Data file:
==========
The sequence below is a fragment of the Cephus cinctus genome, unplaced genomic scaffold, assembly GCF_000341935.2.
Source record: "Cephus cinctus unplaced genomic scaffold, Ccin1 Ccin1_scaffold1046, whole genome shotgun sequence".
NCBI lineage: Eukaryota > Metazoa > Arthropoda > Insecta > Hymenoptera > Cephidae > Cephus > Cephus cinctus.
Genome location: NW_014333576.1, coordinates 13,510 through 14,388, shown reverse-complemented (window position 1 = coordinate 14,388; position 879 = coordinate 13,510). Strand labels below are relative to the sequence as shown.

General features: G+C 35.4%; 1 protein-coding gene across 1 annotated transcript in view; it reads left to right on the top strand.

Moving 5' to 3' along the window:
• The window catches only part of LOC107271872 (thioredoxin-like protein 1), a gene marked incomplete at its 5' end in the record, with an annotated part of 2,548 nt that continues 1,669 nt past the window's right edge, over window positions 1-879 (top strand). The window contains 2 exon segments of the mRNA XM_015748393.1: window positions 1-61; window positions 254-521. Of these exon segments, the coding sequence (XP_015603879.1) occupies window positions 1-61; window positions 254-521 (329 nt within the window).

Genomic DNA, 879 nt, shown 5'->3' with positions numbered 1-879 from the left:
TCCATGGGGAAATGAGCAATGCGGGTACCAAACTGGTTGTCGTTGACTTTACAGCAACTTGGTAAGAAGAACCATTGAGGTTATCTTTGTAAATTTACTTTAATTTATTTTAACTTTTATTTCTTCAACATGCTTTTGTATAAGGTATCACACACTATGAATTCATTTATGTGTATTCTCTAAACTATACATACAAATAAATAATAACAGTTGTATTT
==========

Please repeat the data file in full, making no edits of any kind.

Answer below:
The sequence below is a fragment of the Cephus cinctus genome, unplaced genomic scaffold, assembly GCF_000341935.2.
Source record: "Cephus cinctus unplaced genomic scaffold, Ccin1 Ccin1_scaffold1046, whole genome shotgun sequence".
NCBI lineage: Eukaryota > Metazoa > Arthropoda > Insecta > Hymenoptera > Cephidae > Cephus > Cephus cinctus.
Genome location: NW_014333576.1, coordinates 13,510 through 14,388, shown reverse-complemented (window position 1 = coordinate 14,388; position 879 = coordinate 13,510). Strand labels below are relative to the sequence as shown.

General features: G+C 35.4%; 1 protein-coding gene across 1 annotated transcript in view; it reads left to right on the top strand.

Moving 5' to 3' along the window:
• The window catches only part of LOC107271872 (thioredoxin-like protein 1), a gene marked incomplete at its 5' end in the record, with an annotated part of 2,548 nt that continues 1,669 nt past the window's right edge, over window positions 1-879 (top strand). The window contains 2 exon segments of the mRNA XM_015748393.1: window positions 1-61; window positions 254-521. Of these exon segments, the coding sequence (XP_015603879.1) occupies window positions 1-61; window positions 254-521 (329 nt within the window).

Genomic DNA, 879 nt, shown 5'->3' with positions numbered 1-879 from the left:
TCCATGGGGAAATGAGCAATGCGGGTACCAAACTGGTTGTCGTTGACTTTACAGCAACTTGGTAAGAAGAACCATTGAGGTTATCTTTGTAAATTTACTTTAATTTATTTTAACTTTTATTTCTTCAACATGCTTTTGTATAAGGTATCACACACTATGAATTCATTTATGTGTATTCTCTAAACTATACATACAAATAAATAATAACAGTTGTATTT